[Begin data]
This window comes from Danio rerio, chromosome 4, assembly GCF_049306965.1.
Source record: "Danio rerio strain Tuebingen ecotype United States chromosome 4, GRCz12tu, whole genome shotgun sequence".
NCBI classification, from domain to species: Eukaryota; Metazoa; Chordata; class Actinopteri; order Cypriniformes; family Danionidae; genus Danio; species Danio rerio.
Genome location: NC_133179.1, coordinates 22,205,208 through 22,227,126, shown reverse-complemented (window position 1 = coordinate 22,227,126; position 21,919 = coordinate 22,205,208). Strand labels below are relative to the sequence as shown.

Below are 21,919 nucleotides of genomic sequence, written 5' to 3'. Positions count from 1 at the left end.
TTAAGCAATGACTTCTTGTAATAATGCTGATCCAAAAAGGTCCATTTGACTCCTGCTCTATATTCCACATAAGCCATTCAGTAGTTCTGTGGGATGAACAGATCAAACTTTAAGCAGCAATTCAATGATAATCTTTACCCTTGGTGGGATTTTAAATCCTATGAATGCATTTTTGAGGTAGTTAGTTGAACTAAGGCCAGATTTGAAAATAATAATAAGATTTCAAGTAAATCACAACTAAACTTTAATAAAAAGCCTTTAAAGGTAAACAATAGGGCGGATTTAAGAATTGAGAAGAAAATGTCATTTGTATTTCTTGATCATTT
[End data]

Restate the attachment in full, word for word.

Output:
This window comes from Danio rerio, chromosome 4, assembly GCF_049306965.1.
Source record: "Danio rerio strain Tuebingen ecotype United States chromosome 4, GRCz12tu, whole genome shotgun sequence".
NCBI classification, from domain to species: Eukaryota; Metazoa; Chordata; class Actinopteri; order Cypriniformes; family Danionidae; genus Danio; species Danio rerio.
Genome location: NC_133179.1, coordinates 22,205,208 through 22,227,126, shown reverse-complemented (window position 1 = coordinate 22,227,126; position 21,919 = coordinate 22,205,208). Strand labels below are relative to the sequence as shown.

Below are 21,919 nucleotides of genomic sequence, written 5' to 3'. Positions count from 1 at the left end.
TTAAGCAATGACTTCTTGTAATAATGCTGATCCAAAAAGGTCCATTTGACTCCTGCTCTATATTCCACATAAGCCATTCAGTAGTTCTGTGGGATGAACAGATCAAACTTTAAGCAGCAATTCAATGATAATCTTTACCCTTGGTGGGATTTTAAATCCTATGAATGCATTTTTGAGGTAGTTAGTTGAACTAAGGCCAGATTTGAAAATAATAATAAGATTTCAAGTAAATCACAACTAAACTTTAATAAAAAGCCTTTAAAGGTAAACAATAGGGCGGATTTAAGAATTGAGAAGAAAATGTCATTTGTATTTCTTGATCATTT